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HISTORY

Camus ‘was killed in Soviet plot’

Famous French author Albert Camus, who died in a car accident in 1960, may have been the victim of a Soviet plot new research suggests.

Camus 'was killed in Soviet plot'

Italian academic Giovanni Catelli, an eastern European specialist, put forward the theory in the pages of the Italian daily Il Corriere della Sera.

On Monday it was greeted with scepticism among other experts.

He noted that a passage in a diary written by Czech poet Jan Zabrana, published as a book, was absent from the Italian translation.

According to Catelli the missing paragraph concerns a meeting between Zabrana and and a Russian KGB contact.

“I heard something very strange from a man who knew lots of things and had very informed sources,” Zabrana writes in the unexpurgated version.

“He said the road accident that cost Albert Camus his life in 1960 was organised by Soviet spies. They damaged a tyre on the car using a piece of equipment that blew out the tyre at a certain speed.”

Camus died at the age of 46 when travelling on an icy road in the car of his publisher Michel Gallimard which ploughed into a tree.

Catelli wrote that the order to kill Camus came directly from the then Soviet foreign minister Dmitri Shepilov, angered by an article published in a French magazine in 1957 in which Camus held him responsible for Moscow’s decision to send in troops to crush the Hungarian uprising the previous year.

The James Bond-style scenario did not convince French philosopher Michel Onfray, who is working on a biography of the French literary great.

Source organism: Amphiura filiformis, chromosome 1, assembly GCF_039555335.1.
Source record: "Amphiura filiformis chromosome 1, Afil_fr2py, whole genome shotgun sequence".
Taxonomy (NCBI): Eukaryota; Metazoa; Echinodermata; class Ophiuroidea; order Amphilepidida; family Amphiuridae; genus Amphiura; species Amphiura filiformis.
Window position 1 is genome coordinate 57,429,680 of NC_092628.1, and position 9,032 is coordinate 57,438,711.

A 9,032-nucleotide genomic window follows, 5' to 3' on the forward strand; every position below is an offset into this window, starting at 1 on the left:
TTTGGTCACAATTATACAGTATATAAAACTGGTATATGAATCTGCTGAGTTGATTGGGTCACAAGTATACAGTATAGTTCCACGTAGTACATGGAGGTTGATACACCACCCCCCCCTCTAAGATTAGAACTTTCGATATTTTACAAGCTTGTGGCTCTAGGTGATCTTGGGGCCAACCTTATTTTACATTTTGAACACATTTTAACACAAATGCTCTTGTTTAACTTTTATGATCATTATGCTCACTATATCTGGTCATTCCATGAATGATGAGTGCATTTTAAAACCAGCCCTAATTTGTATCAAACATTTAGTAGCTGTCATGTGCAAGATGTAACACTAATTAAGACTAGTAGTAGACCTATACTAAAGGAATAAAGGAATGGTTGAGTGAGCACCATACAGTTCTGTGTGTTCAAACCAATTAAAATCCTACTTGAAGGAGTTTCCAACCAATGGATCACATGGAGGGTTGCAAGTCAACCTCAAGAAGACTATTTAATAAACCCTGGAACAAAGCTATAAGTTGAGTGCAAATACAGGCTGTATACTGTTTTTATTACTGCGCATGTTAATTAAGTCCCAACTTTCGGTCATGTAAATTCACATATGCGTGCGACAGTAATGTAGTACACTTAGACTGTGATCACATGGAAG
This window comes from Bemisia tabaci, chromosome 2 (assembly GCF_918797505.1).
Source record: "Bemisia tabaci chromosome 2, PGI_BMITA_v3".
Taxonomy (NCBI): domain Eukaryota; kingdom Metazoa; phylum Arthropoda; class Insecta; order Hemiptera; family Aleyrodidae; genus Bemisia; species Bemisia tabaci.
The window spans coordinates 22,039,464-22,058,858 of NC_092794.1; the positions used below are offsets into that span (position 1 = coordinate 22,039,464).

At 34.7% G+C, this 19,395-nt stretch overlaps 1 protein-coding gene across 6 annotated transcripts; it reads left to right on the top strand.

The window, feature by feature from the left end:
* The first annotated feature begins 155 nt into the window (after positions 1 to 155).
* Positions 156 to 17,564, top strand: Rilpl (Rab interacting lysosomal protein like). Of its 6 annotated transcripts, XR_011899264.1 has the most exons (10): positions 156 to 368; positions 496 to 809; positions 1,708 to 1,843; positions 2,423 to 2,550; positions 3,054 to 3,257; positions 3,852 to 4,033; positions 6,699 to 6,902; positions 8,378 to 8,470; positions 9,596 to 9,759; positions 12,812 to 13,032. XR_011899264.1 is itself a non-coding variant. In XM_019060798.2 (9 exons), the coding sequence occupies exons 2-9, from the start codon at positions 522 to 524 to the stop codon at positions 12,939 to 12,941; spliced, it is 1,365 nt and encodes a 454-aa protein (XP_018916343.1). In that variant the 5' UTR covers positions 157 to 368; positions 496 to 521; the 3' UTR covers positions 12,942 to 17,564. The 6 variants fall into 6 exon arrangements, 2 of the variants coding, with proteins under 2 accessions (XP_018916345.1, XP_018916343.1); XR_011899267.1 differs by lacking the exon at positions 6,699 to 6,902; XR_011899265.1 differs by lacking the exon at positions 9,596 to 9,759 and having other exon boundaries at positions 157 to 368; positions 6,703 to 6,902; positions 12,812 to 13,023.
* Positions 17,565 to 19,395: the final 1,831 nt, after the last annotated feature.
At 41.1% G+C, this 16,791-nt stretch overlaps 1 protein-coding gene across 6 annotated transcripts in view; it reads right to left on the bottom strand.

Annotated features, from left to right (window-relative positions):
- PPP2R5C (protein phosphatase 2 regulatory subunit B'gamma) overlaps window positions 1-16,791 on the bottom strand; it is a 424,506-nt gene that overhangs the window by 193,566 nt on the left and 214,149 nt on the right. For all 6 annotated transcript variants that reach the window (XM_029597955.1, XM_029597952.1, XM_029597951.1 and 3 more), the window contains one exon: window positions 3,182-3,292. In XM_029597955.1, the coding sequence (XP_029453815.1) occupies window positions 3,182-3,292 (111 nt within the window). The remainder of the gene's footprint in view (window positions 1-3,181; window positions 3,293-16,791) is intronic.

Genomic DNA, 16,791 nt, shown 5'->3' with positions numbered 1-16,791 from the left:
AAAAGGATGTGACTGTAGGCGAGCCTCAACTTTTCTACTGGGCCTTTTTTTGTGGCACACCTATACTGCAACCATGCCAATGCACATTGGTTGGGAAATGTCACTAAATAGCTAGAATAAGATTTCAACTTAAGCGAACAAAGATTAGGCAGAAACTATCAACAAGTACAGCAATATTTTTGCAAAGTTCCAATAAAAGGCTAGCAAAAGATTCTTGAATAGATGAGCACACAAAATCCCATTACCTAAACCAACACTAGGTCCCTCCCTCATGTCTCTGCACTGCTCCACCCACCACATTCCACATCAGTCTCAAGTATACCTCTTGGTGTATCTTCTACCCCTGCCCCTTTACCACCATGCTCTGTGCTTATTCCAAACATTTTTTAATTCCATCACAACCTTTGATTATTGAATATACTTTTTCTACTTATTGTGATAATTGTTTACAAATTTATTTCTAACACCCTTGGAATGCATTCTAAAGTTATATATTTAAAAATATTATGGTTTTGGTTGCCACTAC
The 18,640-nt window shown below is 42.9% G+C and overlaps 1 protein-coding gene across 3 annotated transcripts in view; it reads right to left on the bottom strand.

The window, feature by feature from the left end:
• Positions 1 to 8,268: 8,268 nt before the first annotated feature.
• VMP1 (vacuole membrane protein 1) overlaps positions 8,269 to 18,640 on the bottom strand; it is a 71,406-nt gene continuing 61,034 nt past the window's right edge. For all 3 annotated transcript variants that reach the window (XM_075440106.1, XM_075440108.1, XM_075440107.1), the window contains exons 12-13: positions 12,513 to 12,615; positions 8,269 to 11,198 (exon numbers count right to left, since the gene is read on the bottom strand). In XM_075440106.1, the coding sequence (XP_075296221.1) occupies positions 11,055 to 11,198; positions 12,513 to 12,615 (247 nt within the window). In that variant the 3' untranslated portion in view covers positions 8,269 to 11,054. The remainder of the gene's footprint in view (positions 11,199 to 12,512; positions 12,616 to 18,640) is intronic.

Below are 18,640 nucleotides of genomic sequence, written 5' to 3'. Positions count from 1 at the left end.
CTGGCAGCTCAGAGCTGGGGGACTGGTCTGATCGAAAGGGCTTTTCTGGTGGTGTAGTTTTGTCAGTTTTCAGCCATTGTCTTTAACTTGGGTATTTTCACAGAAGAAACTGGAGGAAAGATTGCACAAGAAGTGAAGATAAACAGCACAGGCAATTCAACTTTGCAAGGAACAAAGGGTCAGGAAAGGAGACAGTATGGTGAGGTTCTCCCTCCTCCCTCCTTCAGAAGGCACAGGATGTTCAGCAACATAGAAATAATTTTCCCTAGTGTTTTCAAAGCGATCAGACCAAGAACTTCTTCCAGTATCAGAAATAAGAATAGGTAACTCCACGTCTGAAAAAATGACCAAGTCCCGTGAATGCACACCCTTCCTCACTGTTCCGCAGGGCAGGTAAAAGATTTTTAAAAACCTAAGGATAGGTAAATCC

“I don’t think that is plausible. The KGB had other ways to finish off Albert Camus,” he told AFP.

He pointed out that Camus at the time of his death had a return ticket from his home in Provence to Paris where he was intending to spend the Christmas holidays with his family.

Only at the last minute did he agree to take a lift from his friend Gallimard, adding that the publisher’s powerful Facel Vega car was not particularly good at holding the road.

Vojtech Ripka, at the Institute for the Study of Totalitarian Regimes in Prague, was also highly sceptical of Catelli’s version of events, adding that in any case the claims would be impossible to verify given the tight hold Russia keeps on information about the old Communist secret police.

HISTORY

‘Lost’ manuscript of pro-Nazi French author published 78 years later

A book by one of France's most celebrated and controversial literary figures arrives in bookstores this week, 78 years after the manuscript disappeared

'Lost' manuscript of pro-Nazi French author published 78 years later

It is a rare thing when the story of a book’s publication is even more mysterious than the plot of the novel itself.

But that might be said of Guerre (War) by one of France’s most celebrated and controversial literary figures, Louis-Ferdinand Celine, which arrives in bookstores on Thursday, some 78 years after its manuscript disappeared.

Celine’s reputation has somehow survived the fact that he was one of France’s most eager collaborators with the Nazis.

Already a superstar thanks to his debut novel Journey to the End of the Night (1932), Celine became one of the most ardent anti-Semitic propagandists even before France’s occupation.

In June 1944, with the Allies advancing on Paris, the writer abandoned a pile of his manuscripts in his Montmartre apartment.